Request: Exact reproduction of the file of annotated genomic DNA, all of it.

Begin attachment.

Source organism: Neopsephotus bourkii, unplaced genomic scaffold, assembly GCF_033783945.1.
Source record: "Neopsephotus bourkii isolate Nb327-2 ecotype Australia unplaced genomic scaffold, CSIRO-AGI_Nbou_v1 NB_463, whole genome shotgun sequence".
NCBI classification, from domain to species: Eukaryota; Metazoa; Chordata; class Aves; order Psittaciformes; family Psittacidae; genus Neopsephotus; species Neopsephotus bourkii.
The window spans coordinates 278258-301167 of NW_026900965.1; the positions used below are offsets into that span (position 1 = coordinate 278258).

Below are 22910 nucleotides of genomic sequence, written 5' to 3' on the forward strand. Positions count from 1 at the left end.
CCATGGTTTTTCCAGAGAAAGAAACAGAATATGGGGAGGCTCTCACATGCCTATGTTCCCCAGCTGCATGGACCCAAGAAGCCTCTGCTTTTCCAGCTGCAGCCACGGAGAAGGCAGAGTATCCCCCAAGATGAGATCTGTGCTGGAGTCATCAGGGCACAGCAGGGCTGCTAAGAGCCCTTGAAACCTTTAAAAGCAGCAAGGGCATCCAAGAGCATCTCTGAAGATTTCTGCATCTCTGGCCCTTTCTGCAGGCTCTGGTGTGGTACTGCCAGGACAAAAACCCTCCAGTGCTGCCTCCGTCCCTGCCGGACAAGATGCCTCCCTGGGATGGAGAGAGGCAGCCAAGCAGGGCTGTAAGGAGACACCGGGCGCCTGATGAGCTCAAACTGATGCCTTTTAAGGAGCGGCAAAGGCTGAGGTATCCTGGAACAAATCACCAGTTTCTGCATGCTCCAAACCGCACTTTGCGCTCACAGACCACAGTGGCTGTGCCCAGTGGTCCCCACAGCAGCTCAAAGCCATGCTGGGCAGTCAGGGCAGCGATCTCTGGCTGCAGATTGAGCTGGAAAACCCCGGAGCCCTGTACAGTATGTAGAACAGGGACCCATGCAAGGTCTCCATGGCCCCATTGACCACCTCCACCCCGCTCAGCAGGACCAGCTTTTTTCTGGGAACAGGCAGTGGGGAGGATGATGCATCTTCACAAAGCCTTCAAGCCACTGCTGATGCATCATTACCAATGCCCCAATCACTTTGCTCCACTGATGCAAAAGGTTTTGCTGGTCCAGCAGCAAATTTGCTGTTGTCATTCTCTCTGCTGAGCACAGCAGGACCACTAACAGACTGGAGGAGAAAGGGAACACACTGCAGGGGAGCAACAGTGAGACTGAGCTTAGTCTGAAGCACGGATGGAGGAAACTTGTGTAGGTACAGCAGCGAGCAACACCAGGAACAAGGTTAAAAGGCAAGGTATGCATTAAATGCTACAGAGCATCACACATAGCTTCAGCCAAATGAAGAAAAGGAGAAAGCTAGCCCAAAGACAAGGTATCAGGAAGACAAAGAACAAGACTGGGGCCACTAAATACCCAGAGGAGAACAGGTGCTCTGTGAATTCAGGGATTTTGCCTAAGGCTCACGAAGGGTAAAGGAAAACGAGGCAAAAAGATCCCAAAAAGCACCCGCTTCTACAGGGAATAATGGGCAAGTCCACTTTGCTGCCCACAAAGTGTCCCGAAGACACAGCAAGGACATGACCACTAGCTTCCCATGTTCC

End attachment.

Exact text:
Source organism: Neopsephotus bourkii, unplaced genomic scaffold, assembly GCF_033783945.1.
Source record: "Neopsephotus bourkii isolate Nb327-2 ecotype Australia unplaced genomic scaffold, CSIRO-AGI_Nbou_v1 NB_463, whole genome shotgun sequence".
NCBI classification, from domain to species: Eukaryota; Metazoa; Chordata; class Aves; order Psittaciformes; family Psittacidae; genus Neopsephotus; species Neopsephotus bourkii.
The window spans coordinates 278258-301167 of NW_026900965.1; the positions used below are offsets into that span (position 1 = coordinate 278258).

Below are 22910 nucleotides of genomic sequence, written 5' to 3' on the forward strand. Positions count from 1 at the left end.
CCATGGTTTTTCCAGAGAAAGAAACAGAATATGGGGAGGCTCTCACATGCCTATGTTCCCCAGCTGCATGGACCCAAGAAGCCTCTGCTTTTCCAGCTGCAGCCACGGAGAAGGCAGAGTATCCCCCAAGATGAGATCTGTGCTGGAGTCATCAGGGCACAGCAGGGCTGCTAAGAGCCCTTGAAACCTTTAAAAGCAGCAAGGGCATCCAAGAGCATCTCTGAAGATTTCTGCATCTCTGGCCCTTTCTGCAGGCTCTGGTGTGGTACTGCCAGGACAAAAACCCTCCAGTGCTGCCTCCGTCCCTGCCGGACAAGATGCCTCCCTGGGATGGAGAGAGGCAGCCAAGCAGGGCTGTAAGGAGACACCGGGCGCCTGATGAGCTCAAACTGATGCCTTTTAAGGAGCGGCAAAGGCTGAGGTATCCTGGAACAAATCACCAGTTTCTGCATGCTCCAAACCGCACTTTGCGCTCACAGACCACAGTGGCTGTGCCCAGTGGTCCCCACAGCAGCTCAAAGCCATGCTGGGCAGTCAGGGCAGCGATCTCTGGCTGCAGATTGAGCTGGAAAACCCCGGAGCCCTGTACAGTATGTAGAACAGGGACCCATGCAAGGTCTCCATGGCCCCATTGACCACCTCCACCCCGCTCAGCAGGACCAGCTTTTTTCTGGGAACAGGCAGTGGGGAGGATGATGCATCTTCACAAAGCCTTCAAGCCACTGCTGATGCATCATTACCAATGCCCCAATCACTTTGCTCCACTGATGCAAAAGGTTTTGCTGGTCCAGCAGCAAATTTGCTGTTGTCATTCTCTCTGCTGAGCACAGCAGGACCACTAACAGACTGGAGGAGAAAGGGAACACACTGCAGGGGAGCAACAGTGAGACTGAGCTTAGTCTGAAGCACGGATGGAGGAAACTTGTGTAGGTACAGCAGCGAGCAACACCAGGAACAAGGTTAAAAGGCAAGGTATGCATTAAATGCTACAGAGCATCACACATAGCTTCAGCCAAATGAAGAAAAGGAGAAAGCTAGCCCAAAGACAAGGTATCAGGAAGACAAAGAACAAGACTGGGGCCACTAAATACCCAGAGGAGAACAGGTGCTCTGTGAATTCAGGGATTTTGCCTAAGGCTCACGAAGGGTAAAGGAAAACGAGGCAAAAAGATCCCAAAAAGCACCCGCTTCTACAGGGAATAATGGGCAAGTCCACTTTGCTGCCCACAAAGTGTCCCGAAGACACAGCAAGGACATGACCACTAGCTTCCCATGTTCC